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$300000+ to invest
Old 11-24-2021, 02:43 PM   #1
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$300000+ to invest

DH 58, retired. I am 55; retiring w/in 6 mos.
We have an excellent pension that will allow us to live comfortably—about $100K/yr total. (MORE than enough to pay our bills comfortably)
No debt. $275000 home paid in full. 2 newer cars.
Other than 529s for 3 kids, never did any investing—just savings accounts. (Children are on their own, each receiving a smaller chunk of this trust to invest for their futures)
We are receiving about $300000+ from a trust soon.
What recommendations do you have for investing this?
We have been doing some research, so I guess this is more of that.
We would like to use the earnings from this to fund traveling.
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Old 11-24-2021, 03:04 PM   #2
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I am 44 and half of my money (retirement accounts or not) are in total stock index fund. It is a complete "invest it and forget it" type fund.

Still beat at least half of actively managed mutual funds though.

I don't know if it works for you since you have been trained to have no risk tolerance by keeping majority of the money in the saving account over the years.

In some years you may have the return from the investment to fund your travel. In other years, you may have to work part time on a cruise ship and earn money from other peoples' travel to fund the amount that is lost in your investment.
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Old 11-24-2021, 03:16 PM   #3
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Originally Posted by teetee View Post
I am 44 and half of my money (retirement accounts or not) are in total stock index fund. It is a complete "invest it and forget it" type fund.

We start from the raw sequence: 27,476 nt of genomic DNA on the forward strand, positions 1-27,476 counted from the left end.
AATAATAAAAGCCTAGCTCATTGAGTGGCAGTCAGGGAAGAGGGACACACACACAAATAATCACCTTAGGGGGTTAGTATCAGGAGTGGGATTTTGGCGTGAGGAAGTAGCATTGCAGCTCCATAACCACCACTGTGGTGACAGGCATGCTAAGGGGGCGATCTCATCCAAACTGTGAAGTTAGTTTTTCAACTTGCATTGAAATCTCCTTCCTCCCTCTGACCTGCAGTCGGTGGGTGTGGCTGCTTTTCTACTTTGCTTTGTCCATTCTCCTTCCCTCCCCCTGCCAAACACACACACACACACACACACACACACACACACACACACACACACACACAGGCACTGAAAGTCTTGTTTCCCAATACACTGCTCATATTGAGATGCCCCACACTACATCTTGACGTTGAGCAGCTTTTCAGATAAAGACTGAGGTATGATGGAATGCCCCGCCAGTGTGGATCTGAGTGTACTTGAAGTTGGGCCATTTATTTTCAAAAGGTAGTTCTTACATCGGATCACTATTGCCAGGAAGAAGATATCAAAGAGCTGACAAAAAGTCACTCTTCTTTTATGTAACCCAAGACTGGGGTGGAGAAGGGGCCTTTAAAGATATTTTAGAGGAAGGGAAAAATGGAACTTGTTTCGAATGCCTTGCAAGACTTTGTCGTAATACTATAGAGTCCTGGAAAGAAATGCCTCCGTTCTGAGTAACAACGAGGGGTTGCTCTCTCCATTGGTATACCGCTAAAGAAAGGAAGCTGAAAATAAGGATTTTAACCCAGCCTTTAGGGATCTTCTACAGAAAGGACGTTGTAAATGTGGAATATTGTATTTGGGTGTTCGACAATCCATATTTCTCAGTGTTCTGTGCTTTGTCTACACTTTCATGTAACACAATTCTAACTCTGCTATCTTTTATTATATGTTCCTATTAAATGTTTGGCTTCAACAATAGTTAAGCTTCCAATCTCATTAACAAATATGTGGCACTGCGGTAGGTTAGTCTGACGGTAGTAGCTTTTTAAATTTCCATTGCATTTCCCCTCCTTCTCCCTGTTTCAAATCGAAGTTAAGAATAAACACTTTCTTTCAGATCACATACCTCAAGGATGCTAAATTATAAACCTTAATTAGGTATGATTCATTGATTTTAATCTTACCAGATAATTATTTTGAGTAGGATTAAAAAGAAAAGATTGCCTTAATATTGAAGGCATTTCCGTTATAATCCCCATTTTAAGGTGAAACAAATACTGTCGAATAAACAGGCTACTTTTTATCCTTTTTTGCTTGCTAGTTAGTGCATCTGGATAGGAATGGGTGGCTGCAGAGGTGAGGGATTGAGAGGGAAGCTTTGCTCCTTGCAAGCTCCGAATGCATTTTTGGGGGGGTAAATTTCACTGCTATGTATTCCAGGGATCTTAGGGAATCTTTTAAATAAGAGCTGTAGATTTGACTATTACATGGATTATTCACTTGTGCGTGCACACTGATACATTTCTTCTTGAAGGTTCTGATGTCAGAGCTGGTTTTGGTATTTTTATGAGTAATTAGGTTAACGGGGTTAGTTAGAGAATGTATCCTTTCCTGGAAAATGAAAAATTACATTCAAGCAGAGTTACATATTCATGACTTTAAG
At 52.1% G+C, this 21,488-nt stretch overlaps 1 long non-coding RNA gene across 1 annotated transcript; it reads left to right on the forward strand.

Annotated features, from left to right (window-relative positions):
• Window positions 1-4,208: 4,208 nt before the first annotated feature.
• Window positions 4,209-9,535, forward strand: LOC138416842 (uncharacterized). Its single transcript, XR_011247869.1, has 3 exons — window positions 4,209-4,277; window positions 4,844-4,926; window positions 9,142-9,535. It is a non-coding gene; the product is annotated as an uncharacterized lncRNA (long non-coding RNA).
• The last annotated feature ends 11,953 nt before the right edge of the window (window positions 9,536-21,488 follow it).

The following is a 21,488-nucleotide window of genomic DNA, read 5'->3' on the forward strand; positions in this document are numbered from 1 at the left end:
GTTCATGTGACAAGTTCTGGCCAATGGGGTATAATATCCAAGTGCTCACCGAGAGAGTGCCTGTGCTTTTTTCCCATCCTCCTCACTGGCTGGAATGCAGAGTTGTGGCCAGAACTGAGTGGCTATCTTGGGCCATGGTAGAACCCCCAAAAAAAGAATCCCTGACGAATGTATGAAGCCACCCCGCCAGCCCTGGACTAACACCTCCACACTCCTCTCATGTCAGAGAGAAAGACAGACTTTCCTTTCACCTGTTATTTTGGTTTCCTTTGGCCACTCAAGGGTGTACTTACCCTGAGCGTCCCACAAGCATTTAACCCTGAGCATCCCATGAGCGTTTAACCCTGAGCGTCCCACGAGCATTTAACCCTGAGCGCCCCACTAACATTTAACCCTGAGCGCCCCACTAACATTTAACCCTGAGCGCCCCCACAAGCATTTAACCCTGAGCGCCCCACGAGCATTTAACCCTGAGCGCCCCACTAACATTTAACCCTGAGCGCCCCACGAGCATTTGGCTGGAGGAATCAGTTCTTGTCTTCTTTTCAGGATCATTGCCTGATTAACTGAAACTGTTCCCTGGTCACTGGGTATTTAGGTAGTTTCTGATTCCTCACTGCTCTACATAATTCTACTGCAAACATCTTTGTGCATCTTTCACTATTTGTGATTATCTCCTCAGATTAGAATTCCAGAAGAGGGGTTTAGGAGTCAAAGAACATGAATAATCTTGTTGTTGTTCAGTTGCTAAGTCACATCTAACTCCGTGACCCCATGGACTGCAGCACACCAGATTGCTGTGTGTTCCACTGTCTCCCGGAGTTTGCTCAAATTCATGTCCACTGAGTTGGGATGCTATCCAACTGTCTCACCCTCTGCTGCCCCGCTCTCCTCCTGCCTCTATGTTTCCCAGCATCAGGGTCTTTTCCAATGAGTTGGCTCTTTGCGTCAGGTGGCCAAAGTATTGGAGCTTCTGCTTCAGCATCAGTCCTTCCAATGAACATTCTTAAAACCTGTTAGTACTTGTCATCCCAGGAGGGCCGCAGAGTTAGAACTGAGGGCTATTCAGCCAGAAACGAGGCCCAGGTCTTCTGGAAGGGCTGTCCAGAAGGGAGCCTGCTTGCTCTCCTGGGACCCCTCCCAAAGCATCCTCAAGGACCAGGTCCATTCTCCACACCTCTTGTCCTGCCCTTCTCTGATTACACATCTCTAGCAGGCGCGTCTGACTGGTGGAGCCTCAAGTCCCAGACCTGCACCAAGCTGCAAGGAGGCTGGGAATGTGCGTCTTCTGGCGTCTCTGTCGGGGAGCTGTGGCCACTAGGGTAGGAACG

Still beat at least half of actively managed mutual funds though.

I don't know if it works for you since you have been trained to have no risk tolerance by keeping majority of the money in the saving account over the years.

In some years you may have the return from the investment to fund your travel. In other years, you may have to work part time on a cruise ship and earn money from other peoples' travel to fund the amount that is lost in your investment.
Index fund is what we have been looking at.
529s have been in American Funds which have done well for them, especially the youngest the last few years (going to public instead of private college also helped).

Not so much as risk intolerant as not having extra to invest. 2 public servants raising 3 kids--the 529s were the extent of our "investing."
Admittedly, the excellent pension made it easy to not have to worry about it; we chose to make memories traveling with the children.

Our current budget will fund travel at to the extent we have been traveling over the years; we are hoping to do more. Your cruise ship comment cracks me up--I already have applied with a company to do workshops/lectures on cruise ships! No word yet, but that would be PERFECT!.
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Old 11-24-2021, 03:51 PM   #4
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I think a good choice for an inexperienced investor would be to simply put the money into a target year fund. Pick a year when you'll both be retired. These funds use index funds to maintain an appropriate balance of stock and bonds with very low fees. So, it is literally a hands off proposition - they maintain the fund and rebalance for you, you just withdraw as needed and pay taxes on earnings. Good companies are Vanguard, Fidelity, Schwab. The last two have local brick and mortar offices.
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Old 11-24-2021, 03:55 PM   #5
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... We have been doing some research, so I guess this is more of that. ...
Good reading: "The Coffeehouse Investor" https://www.amazon.com/Coffeehouse-I.../dp/159184584X This is Bill's first book. He has recently published a second one, but I think this is the one to begin with.